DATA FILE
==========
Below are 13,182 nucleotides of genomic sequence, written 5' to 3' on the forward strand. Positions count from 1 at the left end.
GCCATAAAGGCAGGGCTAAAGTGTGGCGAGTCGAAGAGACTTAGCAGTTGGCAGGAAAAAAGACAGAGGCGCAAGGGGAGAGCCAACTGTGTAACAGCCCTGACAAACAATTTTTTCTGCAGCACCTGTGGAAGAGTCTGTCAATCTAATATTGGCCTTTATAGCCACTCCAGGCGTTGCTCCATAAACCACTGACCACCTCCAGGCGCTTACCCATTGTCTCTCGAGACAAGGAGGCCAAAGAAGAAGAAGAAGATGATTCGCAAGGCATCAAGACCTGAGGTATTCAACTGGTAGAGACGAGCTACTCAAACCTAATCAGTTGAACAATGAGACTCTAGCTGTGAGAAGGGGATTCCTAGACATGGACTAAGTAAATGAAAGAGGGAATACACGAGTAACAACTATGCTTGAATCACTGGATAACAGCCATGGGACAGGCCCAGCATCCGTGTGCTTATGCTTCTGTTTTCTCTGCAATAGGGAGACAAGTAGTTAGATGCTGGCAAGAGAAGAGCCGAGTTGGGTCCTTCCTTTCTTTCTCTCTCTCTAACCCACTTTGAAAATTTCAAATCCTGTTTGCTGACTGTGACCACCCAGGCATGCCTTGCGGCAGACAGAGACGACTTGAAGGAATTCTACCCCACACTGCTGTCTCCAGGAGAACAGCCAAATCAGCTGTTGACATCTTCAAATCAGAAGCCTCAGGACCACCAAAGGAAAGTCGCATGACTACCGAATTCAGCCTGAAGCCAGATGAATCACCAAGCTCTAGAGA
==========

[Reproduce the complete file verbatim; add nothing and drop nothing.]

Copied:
Below are 13,182 nucleotides of genomic sequence, written 5' to 3' on the forward strand. Positions count from 1 at the left end.
GCCATAAAGGCAGGGCTAAAGTGTGGCGAGTCGAAGAGACTTAGCAGTTGGCAGGAAAAAAGACAGAGGCGCAAGGGGAGAGCCAACTGTGTAACAGCCCTGACAAACAATTTTTTCTGCAGCACCTGTGGAAGAGTCTGTCAATCTAATATTGGCCTTTATAGCCACTCCAGGCGTTGCTCCATAAACCACTGACCACCTCCAGGCGCTTACCCATTGTCTCTCGAGACAAGGAGGCCAAAGAAGAAGAAGAAGATGATTCGCAAGGCATCAAGACCTGAGGTATTCAACTGGTAGAGACGAGCTACTCAAACCTAATCAGTTGAACAATGAGACTCTAGCTGTGAGAAGGGGATTCCTAGACATGGACTAAGTAAATGAAAGAGGGAATACACGAGTAACAACTATGCTTGAATCACTGGATAACAGCCATGGGACAGGCCCAGCATCCGTGTGCTTATGCTTCTGTTTTCTCTGCAATAGGGAGACAAGTAGTTAGATGCTGGCAAGAGAAGAGCCGAGTTGGGTCCTTCCTTTCTTTCTCTCTCTCTAACCCACTTTGAAAATTTCAAATCCTGTTTGCTGACTGTGACCACCCAGGCATGCCTTGCGGCAGACAGAGACGACTTGAAGGAATTCTACCCCACACTGCTGTCTCCAGGAGAACAGCCAAATCAGCTGTTGACATCTTCAAATCAGAAGCCTCAGGACCACCAAAGGAAAGTCGCATGACTACCGAATTCAGCCTGAAGCCAGATGAATCACCAAGCTCTAGAGA